Do[edit]

  • Take a walking tour, to view the beautiful public and private Victorian-era buildings in the historic downtown and nearby streets. Maps can be obtained at local tourist bureaus, the Library, or the Charles Connell House. Each home along the tour has a sign with its description on the front of the property.
  • Old Home Week is a county-fair type celebrated in Woodstock each year. There are various festivities held at the fairground and throughout the town, including: the Tractor Pull, the Joe McGuire Road Race, the Miss New Brunswick Pageant, Hobby Shows, the Demo Derby and Live Entertainment.
  • [dead link] Dooryard Arts Festival. A four-day mixed arts festival in July that showcases the best in local and regional art, music, theatre, film and writing. Over 25 live music acts, an assortment of art displays, workshops, street market and more.
  • Hike the Maliseet Trail. This trail passes through a mixed forest stand and has a gentle uphill grade. The trail ends at the Hayes Falls. The ice buildup makes a prime site for an easy and fun winter-time ice climb (lots of anchor potential at the top) and a great winter camping spot to boot. The trail is located about 3 km south of Woodstock along the highway, but isn't very well marked. Stop by a tourist bureau to get proper directions.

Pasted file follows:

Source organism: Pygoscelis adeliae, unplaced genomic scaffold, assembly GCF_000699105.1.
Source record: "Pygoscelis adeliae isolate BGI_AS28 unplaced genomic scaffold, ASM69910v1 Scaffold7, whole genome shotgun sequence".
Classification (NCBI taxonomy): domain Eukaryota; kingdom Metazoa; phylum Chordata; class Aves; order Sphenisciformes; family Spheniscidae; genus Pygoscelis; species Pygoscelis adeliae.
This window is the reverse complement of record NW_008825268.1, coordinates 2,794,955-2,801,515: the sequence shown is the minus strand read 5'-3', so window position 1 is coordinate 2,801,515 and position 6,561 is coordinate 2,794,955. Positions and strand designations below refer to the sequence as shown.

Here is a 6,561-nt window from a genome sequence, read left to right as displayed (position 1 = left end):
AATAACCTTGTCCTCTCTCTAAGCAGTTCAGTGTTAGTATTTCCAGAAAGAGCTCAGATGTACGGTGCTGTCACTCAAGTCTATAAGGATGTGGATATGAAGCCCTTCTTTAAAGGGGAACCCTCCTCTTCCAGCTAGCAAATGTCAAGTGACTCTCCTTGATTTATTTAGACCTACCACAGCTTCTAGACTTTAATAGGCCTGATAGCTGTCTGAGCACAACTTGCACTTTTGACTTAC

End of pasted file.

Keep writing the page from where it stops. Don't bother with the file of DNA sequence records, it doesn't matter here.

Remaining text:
• Another popular event is the annual Atlantic Bass Tournament. Woodstock is renowned as one of the premier places in North America for catching small mouth bass because the waterways are natural breeding grounds for this frisky fish.
  • Woodstock Bowlacade (Exit 184, Trans Canada Highway), +1 506 328-8418. Candlepin bowling, funky 1970s décor, good fries.
  • Woodstock Golf & Curling Club, 132 St. Andrews Street, +1 506 328-2386 9. Hole course features all the hallmarks of New Brunswick golf. In the winter, try your hand at curling.
  • Carleton Civic Centre, 105 Connell Park Road, +1 506 325-4671. Open year round to visitors and residents, the Civic Centre offers an indoor walking track, indoor swimmnig in a 5-lane, 25-metre pool, and a well-equipped Fitness Centre. Indoor skating is also offered during the winter months.
  • Join the locals in worship! Woodstock is a very Christian town, and all of the churches openly welcome visitors to their services.
  • Celebrate Christmas - Victorian style! Each year the town holds Victorian Christmas activities, with a Festival of Lights, a concert at the Old Court House, and more!

Buy[edit]